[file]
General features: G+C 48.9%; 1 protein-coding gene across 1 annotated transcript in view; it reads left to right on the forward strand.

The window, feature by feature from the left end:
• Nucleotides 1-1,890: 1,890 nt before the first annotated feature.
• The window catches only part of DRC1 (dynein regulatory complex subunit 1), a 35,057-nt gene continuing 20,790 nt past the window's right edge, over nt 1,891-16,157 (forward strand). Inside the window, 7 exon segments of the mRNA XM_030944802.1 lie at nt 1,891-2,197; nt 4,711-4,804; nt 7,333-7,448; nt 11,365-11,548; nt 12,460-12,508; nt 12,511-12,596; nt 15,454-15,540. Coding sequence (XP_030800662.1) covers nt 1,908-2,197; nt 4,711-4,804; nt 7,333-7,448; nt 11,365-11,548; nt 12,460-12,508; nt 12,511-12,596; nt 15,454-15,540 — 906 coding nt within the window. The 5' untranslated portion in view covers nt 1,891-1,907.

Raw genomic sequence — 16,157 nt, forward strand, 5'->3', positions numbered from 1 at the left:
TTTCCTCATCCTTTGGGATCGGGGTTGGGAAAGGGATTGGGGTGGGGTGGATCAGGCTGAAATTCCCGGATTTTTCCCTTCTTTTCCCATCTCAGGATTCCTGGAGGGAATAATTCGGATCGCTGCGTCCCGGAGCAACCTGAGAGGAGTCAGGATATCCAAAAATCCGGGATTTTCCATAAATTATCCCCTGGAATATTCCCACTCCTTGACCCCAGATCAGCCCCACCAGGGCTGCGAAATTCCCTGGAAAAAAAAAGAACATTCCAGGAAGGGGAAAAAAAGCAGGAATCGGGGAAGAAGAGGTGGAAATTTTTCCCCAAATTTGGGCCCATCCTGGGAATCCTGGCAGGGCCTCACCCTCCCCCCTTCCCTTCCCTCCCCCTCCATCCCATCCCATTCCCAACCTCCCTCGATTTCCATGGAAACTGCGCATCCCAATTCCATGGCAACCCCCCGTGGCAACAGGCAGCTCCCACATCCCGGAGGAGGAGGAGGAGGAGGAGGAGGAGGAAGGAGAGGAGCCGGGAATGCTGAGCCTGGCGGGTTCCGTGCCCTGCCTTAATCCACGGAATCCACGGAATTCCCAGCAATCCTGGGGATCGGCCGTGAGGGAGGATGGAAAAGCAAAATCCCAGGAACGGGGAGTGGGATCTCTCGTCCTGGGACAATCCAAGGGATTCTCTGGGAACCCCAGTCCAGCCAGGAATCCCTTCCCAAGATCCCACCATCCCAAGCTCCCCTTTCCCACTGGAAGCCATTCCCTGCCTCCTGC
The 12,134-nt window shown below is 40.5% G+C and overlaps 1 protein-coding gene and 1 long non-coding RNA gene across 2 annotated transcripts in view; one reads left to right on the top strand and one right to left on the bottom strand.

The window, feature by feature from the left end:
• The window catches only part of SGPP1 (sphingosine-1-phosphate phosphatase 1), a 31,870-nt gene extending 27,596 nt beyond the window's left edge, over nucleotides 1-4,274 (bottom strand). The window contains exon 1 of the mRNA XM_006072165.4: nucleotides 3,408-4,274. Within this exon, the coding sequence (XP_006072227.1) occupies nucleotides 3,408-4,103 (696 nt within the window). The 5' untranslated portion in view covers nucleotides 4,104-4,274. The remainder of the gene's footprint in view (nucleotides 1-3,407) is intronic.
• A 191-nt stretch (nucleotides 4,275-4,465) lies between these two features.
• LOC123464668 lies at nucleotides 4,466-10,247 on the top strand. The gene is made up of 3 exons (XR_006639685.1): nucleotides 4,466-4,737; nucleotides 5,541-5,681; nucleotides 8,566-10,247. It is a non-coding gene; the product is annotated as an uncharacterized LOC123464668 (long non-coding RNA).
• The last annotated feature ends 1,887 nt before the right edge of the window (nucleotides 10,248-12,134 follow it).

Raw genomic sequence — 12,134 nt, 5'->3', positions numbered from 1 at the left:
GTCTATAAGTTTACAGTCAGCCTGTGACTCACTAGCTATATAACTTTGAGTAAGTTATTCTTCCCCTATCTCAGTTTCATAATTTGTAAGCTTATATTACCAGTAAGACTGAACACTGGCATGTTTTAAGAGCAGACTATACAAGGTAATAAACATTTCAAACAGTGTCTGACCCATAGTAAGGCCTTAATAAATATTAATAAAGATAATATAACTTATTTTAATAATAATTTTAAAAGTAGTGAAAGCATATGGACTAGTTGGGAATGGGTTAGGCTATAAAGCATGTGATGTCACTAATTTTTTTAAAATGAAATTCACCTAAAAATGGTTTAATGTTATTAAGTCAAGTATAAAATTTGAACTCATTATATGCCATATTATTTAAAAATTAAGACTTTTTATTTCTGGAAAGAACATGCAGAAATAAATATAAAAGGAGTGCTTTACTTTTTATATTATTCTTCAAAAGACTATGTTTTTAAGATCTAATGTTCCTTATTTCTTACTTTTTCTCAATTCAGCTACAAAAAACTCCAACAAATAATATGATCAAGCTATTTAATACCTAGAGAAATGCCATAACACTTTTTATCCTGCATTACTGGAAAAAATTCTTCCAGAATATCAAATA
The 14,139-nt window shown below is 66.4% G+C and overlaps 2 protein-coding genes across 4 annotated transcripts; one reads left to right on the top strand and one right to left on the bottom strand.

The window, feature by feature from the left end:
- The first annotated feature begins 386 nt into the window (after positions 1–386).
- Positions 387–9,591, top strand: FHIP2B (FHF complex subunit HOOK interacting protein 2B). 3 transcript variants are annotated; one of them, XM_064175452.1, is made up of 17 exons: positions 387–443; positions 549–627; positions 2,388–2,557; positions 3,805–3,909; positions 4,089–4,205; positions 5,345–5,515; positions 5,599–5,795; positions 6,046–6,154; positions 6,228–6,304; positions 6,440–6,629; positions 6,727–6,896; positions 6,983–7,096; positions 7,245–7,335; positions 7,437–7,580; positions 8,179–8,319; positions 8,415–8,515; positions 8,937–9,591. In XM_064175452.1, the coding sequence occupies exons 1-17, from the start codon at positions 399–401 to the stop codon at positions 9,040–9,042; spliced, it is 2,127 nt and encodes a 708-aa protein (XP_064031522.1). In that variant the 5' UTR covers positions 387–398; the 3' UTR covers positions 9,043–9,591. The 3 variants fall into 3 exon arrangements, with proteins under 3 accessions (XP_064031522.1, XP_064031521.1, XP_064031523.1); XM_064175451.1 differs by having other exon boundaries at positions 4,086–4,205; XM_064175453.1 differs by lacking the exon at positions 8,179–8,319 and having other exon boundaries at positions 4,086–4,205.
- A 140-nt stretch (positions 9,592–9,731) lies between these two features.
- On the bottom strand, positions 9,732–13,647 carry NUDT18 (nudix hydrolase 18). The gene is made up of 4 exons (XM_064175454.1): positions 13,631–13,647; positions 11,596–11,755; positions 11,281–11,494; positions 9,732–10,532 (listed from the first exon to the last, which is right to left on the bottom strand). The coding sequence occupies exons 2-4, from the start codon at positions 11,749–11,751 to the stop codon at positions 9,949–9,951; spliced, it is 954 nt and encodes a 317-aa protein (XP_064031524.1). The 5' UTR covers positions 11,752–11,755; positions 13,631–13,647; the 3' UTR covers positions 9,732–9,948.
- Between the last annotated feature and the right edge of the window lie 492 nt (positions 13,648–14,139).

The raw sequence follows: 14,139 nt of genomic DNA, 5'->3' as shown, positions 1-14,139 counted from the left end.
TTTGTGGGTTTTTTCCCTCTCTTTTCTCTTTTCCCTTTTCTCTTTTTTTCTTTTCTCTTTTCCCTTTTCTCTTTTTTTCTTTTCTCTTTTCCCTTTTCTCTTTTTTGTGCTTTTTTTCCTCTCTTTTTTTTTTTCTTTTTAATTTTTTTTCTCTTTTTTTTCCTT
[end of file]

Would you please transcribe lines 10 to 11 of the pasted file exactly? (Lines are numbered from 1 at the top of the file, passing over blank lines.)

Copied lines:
• A 191-nt stretch (nucleotides 4,275-4,465) lies between these two features.
• LOC123464668 lies at nucleotides 4,466-10,247 on the top strand. The gene is made up of 3 exons (XR_006639685.1): nucleotides 4,466-4,737; nucleotides 5,541-5,681; nucleotides 8,566-10,247. It is a non-coding gene; the product is annotated as an uncharacterized LOC123464668 (long non-coding RNA).